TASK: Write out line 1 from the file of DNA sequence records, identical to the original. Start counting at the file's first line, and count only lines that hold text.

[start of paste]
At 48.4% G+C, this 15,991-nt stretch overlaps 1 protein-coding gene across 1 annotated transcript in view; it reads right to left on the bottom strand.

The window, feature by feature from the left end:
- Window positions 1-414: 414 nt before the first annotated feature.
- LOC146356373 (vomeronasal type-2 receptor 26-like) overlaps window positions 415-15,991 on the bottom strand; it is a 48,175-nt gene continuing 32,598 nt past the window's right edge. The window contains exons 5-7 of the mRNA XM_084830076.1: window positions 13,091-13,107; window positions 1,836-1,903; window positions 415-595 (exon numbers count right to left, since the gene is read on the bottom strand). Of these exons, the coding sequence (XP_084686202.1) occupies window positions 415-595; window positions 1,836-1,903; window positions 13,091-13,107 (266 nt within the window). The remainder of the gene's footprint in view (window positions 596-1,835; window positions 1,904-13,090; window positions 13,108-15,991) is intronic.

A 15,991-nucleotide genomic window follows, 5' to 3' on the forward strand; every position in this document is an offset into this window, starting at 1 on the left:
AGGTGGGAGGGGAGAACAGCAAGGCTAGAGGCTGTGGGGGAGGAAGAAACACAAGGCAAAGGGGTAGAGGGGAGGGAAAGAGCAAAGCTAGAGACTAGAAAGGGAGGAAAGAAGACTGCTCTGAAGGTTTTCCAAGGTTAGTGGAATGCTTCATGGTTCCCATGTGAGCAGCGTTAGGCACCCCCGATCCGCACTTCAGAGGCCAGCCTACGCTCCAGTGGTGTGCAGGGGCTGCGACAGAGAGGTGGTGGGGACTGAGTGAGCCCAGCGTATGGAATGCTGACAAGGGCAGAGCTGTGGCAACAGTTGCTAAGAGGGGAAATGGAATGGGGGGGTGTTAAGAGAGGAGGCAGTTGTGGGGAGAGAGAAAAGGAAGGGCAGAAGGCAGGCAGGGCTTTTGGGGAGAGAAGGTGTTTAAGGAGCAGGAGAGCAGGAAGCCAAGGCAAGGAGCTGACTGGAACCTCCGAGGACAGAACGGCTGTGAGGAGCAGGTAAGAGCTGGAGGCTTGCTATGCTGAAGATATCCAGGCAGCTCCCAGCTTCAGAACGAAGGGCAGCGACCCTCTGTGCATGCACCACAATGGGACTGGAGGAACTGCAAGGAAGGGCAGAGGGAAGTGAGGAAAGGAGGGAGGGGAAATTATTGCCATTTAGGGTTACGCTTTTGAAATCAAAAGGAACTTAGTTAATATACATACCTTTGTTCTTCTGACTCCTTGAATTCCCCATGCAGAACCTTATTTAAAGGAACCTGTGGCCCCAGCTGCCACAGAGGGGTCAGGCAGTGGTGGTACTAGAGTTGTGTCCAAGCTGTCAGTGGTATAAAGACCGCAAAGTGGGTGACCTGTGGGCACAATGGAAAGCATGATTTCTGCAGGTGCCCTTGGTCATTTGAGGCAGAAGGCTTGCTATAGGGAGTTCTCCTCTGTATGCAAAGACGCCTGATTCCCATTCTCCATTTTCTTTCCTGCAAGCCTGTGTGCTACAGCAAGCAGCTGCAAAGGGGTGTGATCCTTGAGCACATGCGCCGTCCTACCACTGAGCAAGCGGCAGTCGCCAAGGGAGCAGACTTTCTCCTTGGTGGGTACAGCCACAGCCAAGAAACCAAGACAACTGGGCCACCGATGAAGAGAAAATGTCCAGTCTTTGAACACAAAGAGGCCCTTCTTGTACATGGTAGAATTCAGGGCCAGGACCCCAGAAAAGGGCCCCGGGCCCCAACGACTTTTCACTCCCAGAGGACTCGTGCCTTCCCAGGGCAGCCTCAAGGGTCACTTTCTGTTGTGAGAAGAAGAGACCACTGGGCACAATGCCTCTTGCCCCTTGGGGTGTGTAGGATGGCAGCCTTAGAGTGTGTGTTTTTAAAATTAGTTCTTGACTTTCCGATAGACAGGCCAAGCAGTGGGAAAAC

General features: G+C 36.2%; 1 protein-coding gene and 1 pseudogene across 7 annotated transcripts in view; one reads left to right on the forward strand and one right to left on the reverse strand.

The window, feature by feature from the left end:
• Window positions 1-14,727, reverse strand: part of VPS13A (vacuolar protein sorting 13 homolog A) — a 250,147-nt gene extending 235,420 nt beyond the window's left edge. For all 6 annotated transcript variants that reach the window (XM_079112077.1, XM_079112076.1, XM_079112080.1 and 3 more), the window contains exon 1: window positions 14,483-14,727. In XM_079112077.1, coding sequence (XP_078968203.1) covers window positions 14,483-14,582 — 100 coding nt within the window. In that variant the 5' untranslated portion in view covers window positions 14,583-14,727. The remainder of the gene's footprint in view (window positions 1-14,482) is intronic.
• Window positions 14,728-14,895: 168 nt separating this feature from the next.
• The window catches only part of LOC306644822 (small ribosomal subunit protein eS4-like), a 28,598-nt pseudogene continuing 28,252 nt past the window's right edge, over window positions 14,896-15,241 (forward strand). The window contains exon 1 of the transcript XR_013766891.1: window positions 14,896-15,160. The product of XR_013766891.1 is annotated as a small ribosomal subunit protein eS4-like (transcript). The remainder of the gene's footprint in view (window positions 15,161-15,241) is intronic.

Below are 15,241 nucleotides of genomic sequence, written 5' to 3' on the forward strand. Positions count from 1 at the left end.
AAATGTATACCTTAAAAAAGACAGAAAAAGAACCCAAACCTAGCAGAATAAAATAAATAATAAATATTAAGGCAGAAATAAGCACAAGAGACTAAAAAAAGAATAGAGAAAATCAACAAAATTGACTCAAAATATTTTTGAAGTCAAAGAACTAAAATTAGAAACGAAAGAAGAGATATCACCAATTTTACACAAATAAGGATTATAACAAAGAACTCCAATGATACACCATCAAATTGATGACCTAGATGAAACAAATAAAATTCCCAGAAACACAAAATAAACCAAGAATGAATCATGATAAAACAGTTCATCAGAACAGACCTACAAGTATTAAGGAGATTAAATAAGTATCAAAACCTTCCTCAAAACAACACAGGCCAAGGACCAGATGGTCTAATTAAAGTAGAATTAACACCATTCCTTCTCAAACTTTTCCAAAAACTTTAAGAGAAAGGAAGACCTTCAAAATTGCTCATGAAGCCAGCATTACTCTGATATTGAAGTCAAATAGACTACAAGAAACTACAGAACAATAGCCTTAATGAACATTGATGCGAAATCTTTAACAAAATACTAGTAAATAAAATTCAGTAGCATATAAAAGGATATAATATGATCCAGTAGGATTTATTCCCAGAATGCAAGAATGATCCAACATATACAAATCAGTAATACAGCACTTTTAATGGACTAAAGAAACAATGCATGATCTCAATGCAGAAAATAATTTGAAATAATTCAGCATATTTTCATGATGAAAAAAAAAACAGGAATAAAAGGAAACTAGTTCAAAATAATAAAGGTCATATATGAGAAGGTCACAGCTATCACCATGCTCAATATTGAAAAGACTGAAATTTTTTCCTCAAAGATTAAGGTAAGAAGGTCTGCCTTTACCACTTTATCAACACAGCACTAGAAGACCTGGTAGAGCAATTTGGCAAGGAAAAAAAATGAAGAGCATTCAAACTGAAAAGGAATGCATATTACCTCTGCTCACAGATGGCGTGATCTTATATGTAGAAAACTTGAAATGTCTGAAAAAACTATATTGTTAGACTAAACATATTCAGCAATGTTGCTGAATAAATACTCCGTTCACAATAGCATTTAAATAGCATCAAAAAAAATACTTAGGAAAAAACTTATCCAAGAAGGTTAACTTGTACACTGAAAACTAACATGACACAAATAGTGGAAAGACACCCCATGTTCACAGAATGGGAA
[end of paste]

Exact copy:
At 48.4% G+C, this 15,991-nt stretch overlaps 1 protein-coding gene across 1 annotated transcript in view; it reads right to left on the bottom strand.